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A few days ago we visited the Memorial Peace Museum in Hiroshima on the island of Honshu in Japan. It is hard not to be rendered speechless as the story of the Japanese suffering after the bomb reveals itself at the site.

Around 140,000 people are believed to have lost their lives immediately and in the weeks following the bombing, many in the most excruciating pain from their wounds and burns. It must be the largest recorded homicide of innocents ever perpetrated by mankind on its fellows. It was not until the statesman Barack Obama that a US President visited the site of their ‘victory’.

I won’t go into the merits or justifications of the bombing, except to question whether the second, larger, bomb on Nagasaki was really necessary. Some say that the Emperor Hirohito refused to surrender after the first bomb, but Nagasaki was dropped just three days later, so he didn’t have much time to contemplate his choices.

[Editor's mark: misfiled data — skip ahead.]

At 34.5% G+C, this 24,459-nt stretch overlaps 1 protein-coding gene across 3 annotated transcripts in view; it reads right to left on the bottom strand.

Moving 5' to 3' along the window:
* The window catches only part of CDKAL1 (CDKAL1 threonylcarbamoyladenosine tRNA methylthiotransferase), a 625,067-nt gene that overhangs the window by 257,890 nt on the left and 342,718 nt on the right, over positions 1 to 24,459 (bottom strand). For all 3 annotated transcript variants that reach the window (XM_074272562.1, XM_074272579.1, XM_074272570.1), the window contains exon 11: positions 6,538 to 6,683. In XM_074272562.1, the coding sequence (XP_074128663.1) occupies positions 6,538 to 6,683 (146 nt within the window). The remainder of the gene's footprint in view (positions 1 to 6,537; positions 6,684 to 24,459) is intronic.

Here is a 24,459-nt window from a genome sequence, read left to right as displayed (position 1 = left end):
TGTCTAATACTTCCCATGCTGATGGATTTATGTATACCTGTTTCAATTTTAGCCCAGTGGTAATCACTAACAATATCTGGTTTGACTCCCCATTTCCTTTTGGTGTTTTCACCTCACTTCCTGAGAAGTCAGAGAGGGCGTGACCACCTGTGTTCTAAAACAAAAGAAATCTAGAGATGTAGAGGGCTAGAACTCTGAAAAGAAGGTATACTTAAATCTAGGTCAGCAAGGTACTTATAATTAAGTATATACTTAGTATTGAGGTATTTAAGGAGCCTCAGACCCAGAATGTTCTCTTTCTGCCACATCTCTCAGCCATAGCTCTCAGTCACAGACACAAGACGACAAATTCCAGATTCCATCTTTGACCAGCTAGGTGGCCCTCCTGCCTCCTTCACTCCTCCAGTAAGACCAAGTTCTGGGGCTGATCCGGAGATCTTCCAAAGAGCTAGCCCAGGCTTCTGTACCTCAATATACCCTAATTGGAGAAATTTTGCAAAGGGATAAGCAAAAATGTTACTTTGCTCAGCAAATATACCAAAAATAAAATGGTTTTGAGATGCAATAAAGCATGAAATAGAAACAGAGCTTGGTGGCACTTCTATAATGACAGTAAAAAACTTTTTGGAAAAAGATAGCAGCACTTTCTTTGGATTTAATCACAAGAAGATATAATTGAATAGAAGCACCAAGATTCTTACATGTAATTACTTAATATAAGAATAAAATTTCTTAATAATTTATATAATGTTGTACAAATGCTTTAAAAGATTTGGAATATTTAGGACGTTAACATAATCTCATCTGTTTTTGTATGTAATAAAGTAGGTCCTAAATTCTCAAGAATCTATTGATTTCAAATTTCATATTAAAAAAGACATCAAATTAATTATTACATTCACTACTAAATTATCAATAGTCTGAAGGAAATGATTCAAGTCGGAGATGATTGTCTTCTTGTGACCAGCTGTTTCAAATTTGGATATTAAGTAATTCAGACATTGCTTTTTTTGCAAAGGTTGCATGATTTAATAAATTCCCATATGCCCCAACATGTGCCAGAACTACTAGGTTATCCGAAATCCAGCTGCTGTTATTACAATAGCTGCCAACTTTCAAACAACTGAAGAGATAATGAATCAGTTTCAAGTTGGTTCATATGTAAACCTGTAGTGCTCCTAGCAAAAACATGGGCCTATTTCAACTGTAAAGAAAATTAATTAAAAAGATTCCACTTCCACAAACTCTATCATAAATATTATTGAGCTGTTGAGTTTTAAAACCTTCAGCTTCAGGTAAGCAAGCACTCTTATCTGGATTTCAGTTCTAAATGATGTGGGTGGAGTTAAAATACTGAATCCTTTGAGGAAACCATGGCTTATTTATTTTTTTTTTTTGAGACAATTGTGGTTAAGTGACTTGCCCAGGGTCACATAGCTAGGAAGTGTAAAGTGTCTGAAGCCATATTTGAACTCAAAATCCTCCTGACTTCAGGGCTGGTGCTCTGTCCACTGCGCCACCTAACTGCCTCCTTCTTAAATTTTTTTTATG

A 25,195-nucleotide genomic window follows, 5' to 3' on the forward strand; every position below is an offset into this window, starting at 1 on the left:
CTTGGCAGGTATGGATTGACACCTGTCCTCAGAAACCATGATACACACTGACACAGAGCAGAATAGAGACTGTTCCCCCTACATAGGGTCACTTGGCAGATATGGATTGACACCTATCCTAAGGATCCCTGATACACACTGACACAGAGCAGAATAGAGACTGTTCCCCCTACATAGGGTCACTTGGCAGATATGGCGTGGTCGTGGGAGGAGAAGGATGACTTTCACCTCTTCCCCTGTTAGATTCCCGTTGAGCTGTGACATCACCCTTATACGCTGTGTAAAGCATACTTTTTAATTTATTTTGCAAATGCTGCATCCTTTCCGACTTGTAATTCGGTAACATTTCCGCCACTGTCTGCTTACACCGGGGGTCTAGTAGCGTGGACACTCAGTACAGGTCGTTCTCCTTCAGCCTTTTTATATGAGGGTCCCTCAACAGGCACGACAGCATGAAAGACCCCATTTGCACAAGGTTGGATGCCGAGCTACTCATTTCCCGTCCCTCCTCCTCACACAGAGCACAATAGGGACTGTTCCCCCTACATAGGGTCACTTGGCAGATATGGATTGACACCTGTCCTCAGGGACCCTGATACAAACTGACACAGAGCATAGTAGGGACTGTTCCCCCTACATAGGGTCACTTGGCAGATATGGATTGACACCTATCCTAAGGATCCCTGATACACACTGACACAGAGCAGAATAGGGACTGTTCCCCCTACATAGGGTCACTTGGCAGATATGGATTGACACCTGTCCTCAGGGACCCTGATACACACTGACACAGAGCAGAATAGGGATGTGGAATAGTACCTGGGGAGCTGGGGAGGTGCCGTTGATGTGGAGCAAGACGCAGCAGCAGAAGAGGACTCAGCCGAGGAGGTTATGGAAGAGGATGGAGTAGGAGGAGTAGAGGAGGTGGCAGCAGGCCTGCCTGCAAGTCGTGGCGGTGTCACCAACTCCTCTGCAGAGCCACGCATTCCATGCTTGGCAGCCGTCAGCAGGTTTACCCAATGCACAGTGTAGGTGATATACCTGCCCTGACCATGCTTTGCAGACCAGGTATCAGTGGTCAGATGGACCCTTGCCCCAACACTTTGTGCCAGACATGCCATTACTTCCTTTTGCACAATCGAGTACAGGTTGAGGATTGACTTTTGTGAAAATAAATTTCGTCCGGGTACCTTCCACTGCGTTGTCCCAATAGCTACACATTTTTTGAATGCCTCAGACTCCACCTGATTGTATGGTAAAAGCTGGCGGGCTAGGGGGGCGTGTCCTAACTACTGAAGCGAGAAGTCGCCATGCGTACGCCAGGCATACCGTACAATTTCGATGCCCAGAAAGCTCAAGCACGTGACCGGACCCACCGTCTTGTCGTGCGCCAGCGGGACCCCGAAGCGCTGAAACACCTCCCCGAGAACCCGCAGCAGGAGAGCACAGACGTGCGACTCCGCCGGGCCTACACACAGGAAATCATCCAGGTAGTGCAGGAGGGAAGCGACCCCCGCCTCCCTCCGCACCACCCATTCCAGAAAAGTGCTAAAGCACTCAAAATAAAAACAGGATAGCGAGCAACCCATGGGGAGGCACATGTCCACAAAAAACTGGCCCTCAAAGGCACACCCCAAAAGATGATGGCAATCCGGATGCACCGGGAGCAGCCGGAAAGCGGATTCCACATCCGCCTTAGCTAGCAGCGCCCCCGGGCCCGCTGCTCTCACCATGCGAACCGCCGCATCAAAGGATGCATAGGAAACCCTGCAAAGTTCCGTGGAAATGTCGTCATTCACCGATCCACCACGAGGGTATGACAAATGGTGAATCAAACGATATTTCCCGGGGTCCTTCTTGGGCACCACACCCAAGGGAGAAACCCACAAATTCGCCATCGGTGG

When you are there, a stillness seems all around you, as if somehow those anguished souls remain in proximity to their physical bodies. It is a deeply affecting place.

Away from Hiroshima, it is hard not to be profoundly affected too, by the Japanese reverence for tradition, a feeling of depth and profundity that you can find from the wearing of yukatas, to toe-socks and tea ceremonies. We have experienced endless ‘thoughtful-kindness’ here, of a type and intensity rarely felt these days in the UK as it tears itself apart in populist isolationism.

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As a psychologist, psychotherapist and research practitioner of 40 years, I've had the benefit of the experiences of more than 100,000 people around the world. They've talked about their daily lives, hopes, fears, ambitions and needs. These experiences have helped me to contribute to innovations from Beds in Business and the Fast Track for airlines to television drama and online communities. Specialties:Large groups, facilitation, application of psychological theories to commercial issues